Depending on how good the options in your 401(k) are, consider skipping the pipeline altogether and just use SEPP via the 72(t) rule. IIRC, spoonman just finished setting up SEPP withdrawals to complement his dividend income in taxable account, so you could PM him or read through his journal a bit. Dr. Doom hasn't pulled the plug yet, but I believe that is part of his plan as well.

MDM

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Re: What do I need to FIRE?
« Reply #5 on: December 12, 2014, 04:23:52 PM »
Thanks guys - So assuming pipeline idea, in theory I could do something like this correct?

  • Year 1 - Live off of 30k from Roth IRA, rollover 20k from 401k into Roth IRA (no taxes)
  • Year 2 - Live off of 30k from Roth IRA, rollover 20k from 401k into Roth IRA (no taxes)
  • Year 3 - Live off of 30k from Roth IRA, rollover 20k from 401k into Roth IRA (no taxes)
  • Year 4 - Live off of 30k from Taxable, rollover 20k from 401k into Roth IRA (capital gains tax on 30k, no income tax)
  • Year 5 - Live off of 30k from Taxable, rollover 20k from 401k into Roth IRA (capital gains tax on 30k, no income tax)
  • Year 6 - Live off of 20k from Roth IRA and 10k from Taxable, rollover 20k from 401k into Roth IRA (capital gains tax on 10k, no income tax)
Then I could just continue the year 6 pattern, taking more from the Taxable account as needed.
So then it sounds like I probably need to have more money in the taxable account, or plan on moving more from the 401k each year (and therefore paying some income tax).
You'll need the intermediate step of "401k into traditional IRA," after which you can do "traditional IRA into Roth IRA," but the table above may have assumed that.

And the "no tax" items assume that your taxable income, including those rollovers, is at or below $0.  Good assumption?

gergg

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Re: What do I need to FIRE?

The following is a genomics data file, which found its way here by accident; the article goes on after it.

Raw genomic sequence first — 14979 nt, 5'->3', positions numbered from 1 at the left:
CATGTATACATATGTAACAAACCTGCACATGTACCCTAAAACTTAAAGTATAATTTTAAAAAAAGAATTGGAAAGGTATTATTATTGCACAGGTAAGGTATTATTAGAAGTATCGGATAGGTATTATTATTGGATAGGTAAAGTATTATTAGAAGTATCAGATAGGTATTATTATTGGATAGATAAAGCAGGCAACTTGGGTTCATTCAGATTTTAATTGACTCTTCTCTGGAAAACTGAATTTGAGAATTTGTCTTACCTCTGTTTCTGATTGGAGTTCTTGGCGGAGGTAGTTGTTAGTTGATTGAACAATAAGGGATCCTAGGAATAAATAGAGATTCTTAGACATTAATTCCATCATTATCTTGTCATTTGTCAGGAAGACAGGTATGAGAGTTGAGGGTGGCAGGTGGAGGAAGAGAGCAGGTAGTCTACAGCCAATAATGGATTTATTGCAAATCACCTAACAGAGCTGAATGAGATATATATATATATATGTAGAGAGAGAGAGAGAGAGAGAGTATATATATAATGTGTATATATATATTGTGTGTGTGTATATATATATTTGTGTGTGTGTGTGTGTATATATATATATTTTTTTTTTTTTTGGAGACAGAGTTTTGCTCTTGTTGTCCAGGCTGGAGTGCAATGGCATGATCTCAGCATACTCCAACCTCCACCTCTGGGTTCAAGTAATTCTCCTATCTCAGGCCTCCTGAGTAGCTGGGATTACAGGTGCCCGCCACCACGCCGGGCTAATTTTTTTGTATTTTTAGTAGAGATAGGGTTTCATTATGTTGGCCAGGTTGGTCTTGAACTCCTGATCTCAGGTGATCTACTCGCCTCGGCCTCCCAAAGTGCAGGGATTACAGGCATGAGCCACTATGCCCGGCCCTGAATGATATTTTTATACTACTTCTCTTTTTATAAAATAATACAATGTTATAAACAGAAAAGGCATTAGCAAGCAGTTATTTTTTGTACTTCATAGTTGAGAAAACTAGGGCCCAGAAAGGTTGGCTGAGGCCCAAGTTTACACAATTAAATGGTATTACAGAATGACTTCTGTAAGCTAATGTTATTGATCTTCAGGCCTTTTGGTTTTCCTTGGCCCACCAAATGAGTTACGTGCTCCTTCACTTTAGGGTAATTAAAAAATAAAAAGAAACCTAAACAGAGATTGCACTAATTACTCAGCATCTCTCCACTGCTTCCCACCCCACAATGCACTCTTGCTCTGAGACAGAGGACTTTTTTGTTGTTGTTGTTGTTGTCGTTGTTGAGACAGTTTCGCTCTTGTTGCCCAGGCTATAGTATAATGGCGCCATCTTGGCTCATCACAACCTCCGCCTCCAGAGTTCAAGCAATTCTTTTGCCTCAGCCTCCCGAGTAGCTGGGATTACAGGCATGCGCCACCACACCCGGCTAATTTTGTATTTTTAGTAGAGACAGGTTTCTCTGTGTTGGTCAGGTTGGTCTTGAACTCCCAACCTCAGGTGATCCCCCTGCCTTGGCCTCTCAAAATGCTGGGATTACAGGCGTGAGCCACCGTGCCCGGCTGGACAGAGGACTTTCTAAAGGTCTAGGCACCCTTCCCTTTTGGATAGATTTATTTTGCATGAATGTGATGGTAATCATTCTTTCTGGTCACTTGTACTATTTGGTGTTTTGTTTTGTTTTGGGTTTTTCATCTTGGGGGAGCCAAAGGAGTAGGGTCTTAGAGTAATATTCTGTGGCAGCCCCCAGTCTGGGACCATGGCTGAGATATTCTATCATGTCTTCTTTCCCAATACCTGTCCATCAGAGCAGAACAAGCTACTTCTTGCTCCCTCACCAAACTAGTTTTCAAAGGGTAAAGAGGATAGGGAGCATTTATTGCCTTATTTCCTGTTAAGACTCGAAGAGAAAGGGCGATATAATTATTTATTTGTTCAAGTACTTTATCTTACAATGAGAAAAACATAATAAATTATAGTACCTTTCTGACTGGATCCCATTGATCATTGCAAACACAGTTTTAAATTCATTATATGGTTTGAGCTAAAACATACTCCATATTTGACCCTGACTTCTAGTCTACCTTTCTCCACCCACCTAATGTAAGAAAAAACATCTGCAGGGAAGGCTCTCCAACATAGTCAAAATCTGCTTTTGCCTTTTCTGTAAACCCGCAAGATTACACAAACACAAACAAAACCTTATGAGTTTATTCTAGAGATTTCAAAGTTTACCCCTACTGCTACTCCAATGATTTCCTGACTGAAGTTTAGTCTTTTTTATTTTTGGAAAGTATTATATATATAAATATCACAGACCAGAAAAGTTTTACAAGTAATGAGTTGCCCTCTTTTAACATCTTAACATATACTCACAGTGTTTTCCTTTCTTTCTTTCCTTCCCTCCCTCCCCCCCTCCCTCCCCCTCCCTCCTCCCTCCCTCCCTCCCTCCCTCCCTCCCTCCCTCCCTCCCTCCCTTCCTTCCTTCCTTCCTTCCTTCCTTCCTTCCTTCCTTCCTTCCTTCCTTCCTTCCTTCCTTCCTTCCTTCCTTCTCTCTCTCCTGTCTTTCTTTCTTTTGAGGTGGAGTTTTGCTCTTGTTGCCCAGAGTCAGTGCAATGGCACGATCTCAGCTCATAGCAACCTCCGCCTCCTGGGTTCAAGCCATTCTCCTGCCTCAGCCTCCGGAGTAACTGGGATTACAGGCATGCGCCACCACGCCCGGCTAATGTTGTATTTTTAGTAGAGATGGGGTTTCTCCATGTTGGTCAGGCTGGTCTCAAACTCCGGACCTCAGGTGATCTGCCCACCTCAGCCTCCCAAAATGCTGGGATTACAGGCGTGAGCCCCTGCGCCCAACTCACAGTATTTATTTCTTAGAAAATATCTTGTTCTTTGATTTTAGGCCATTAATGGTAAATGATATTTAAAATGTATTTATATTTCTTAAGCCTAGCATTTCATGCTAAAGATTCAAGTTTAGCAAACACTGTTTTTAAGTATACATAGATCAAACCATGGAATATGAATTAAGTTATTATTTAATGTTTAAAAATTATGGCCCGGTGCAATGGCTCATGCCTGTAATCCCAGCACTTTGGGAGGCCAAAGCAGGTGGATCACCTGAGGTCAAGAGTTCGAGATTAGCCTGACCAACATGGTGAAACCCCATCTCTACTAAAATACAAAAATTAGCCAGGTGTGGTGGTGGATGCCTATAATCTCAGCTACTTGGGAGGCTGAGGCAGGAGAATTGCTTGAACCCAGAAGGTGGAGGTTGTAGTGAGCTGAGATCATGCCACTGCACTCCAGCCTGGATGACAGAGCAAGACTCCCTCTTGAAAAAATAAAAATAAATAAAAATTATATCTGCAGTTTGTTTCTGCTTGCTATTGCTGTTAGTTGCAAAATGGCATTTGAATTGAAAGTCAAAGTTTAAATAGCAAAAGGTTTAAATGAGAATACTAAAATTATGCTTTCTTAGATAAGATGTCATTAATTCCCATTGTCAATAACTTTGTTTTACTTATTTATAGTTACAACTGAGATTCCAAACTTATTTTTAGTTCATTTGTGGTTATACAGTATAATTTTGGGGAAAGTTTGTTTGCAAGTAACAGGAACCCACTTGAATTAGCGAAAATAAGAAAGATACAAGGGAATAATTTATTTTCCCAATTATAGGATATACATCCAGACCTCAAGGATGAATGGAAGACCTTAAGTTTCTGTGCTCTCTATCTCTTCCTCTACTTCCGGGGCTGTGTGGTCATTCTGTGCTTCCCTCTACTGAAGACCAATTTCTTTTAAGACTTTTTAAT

« Reply #6 on: December 12, 2014, 07:10:54 PM »
I would draw off of the taxable first, then the ROTH.

Depending on how good the options in your 401(k) are, consider skipping the pipeline altogether and just use SEPP via the 72(t) rule. IIRC, spoonman just finished setting up SEPP withdrawals to complement his dividend income in taxable account, so you could PM him or read through his journal a bit. Dr. Doom hasn't pulled the plug yet, but I believe that is part of his plan as well.

Thanks for the suggestion, I will look into that as well.  I just figured the payment would be too low to do any good, but I didn't actually calculate it.

gergg

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Re: What do I need to FIRE?
« Reply #7 on: December 12, 2014, 07:17:07 PM »
You'll need the intermediate step of "401k into traditional IRA," after which you can do "traditional IRA into Roth IRA," but the table above may have assumed that.

And the "no tax" items assume that your taxable income, including those rollovers, is at or below $0.  Good assumption?

I didn't consider that extra rollover.  Is there any waiting period with that or is it just another step?

As for that tax, I'm assuming that the only taxable income I would owe would come from the Roth conversion...and if I keep that below roughly 20k (whatever the exact number is) then I wouldn't owe anything.

MDM

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Re: What do I need to FIRE?
« Reply #8 on: December 12, 2014, 08:29:05 PM »
I didn't consider that extra rollover.  Is there any waiting period with that or is it just another step?

As for that tax, I'm assuming that the only taxable income I would owe would come from the Roth conversion...and if I keep that below roughly 20k (whatever the exact number is) then I wouldn't owe anything.
Rollover contributions from a traditional to a Roth are subject to a 5 year waiting period.  See http://www.investopedia.com/ask/answers/05/waitingperiodroth.asp and https://www.kitces.com/blog/understanding-the-two-5-year-rules-for-roth-ira-contributions-and-conversions/ for two similar articles on this topic.

As long as your Adjusted Gross Income (AGI) is less than the deduction plus exemption amounts (in 2014 for singles, $6200+$3950=$10,150) you will pay $0 federal tax.  If the income is all dividend and long term capital gains then you get deduction+exemption+"top of the 15% bracket", or $6200+$3950+$36900 = $47,050, before paying federal tax.

State taxes vary...by state.